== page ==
So, backstory on myself, I've been in development for over 14 years professionally. During this COVID era, I did a lot of studying, and I feel I made myself more well rounded in both front and back end development. I've been full stack now for the last 8 years, but my main focus was always more backend work. That said, I see some pitfalls in development that I would like to address. pitfalls that I am seeing in both frontend UI as well as backend services. Ironically, they are the same pitfall, and was brought to my attention during this most recent scare with Docker containers... one of which showed cryptocurrency malware embedded in stock docker images
So, my big gripe? It's 3rd party packages... and the vast dependence we put on them. From a frontend perspective... I ask the question... how many of you are using the most current version of Bootstrap / Jquery / etc? I feel to the more sites you have to maintain, the more updates you have to put in. Built your site around a framework (React / Angular), are you running on the latest version? We see all of these security holes and bug fixes being put in with every release, but we don't see developers frantically keeping their site up to date. Heck, my site I found out was running an old version of font-awesome and bootstrap, and I had updated the thing in April.
From a backend perspective, it's the same thing. How many developers play Russian roulette with there project getting the latest on their 3rd party dlls with npm or another package maintainer? And if you do, how much time is spent fixing broken or changed issues for each version? Even from a language perspective, If you are a python developer, how many projects on your own GitHub, are running yet on version 2 of the framework? If you work with Docker, you have to ask yourself, how many times does your base docker image get updated, and is your base image well supported?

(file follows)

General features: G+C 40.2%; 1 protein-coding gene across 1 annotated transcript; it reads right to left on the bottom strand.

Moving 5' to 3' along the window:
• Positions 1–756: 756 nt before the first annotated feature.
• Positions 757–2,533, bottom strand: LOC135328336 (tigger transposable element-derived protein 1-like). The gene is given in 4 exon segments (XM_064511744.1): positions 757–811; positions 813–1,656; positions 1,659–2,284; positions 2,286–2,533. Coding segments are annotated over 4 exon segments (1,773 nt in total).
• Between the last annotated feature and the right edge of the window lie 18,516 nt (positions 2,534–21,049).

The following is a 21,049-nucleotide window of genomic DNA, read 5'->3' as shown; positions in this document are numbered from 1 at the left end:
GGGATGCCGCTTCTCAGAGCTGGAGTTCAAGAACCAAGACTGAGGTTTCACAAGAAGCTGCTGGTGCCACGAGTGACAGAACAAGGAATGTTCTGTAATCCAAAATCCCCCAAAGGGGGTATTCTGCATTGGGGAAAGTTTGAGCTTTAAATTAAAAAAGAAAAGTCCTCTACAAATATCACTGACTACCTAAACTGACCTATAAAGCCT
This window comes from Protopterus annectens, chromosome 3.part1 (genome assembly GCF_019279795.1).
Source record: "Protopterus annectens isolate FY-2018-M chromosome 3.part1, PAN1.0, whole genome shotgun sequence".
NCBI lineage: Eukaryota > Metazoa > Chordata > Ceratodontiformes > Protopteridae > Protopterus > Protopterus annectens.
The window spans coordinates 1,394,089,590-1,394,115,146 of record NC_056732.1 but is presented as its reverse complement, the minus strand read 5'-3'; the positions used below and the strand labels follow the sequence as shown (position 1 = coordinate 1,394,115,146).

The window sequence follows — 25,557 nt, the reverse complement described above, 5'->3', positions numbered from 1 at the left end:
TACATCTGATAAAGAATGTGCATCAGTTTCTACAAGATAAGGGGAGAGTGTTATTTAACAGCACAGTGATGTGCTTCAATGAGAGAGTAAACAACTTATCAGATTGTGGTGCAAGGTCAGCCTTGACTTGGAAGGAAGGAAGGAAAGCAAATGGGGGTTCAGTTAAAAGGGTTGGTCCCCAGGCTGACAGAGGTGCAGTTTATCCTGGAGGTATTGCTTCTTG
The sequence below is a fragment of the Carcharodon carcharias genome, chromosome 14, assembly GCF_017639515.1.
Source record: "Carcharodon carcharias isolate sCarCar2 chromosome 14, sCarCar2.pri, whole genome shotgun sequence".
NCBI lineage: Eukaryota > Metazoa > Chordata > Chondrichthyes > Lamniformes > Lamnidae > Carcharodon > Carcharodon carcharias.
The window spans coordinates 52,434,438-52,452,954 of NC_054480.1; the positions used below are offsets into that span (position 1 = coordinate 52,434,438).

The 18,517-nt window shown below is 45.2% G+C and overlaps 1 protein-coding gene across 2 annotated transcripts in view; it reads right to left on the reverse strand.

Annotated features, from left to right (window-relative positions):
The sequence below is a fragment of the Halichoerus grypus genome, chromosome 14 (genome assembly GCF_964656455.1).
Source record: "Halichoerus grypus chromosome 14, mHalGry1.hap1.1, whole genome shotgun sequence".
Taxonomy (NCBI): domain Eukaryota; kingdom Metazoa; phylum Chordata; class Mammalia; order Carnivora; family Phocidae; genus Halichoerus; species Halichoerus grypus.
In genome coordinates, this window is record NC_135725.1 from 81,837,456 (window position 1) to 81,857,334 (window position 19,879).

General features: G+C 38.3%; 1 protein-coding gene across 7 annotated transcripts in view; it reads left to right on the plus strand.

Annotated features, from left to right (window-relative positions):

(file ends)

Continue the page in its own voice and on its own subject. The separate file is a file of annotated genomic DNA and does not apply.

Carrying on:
So, what is my call to action then? What can we as developers do to help stop the madness that is dependency heck? I offer these as just ideas...
- Limit 3rd party DLL usage
- the less you have to reference, the less you have to maintain later on
- Limit API changes
- If you have a shared DLL, focus on a good interface, and don't program around someone else's if you don't have to. Keep things generic enough where if you add something, you won't break old code
- try to write your own first
- this sounds counter to what a lot of people preach, however, if its something that only takes a day to develop, it might be worth your time to write it yourself. It sharpens your skillset, AND you have control of the code if there is a bug that comes out of it. Bugs in 3rd party controls mean you either have to work around their issue or wait for a new release.
- decouple when you can
- This holds in both worlds. If you build a website on bootstrap, make sure that the site still works if either you miss a bootstrap link or the CDN goes down. The same holds on the backend. If you are using Rest Services, make sure that you, if needed, can transition easily to a different platform, like gRPC, or even WCF. Keep your core logic away from your interface logic at all times, and it will make your life easier in the long run.
As this is the first post on this platform, I figured I'd address the biggest gripe that I have dealt with. I'm curious to think what others feel about this. Let me know :)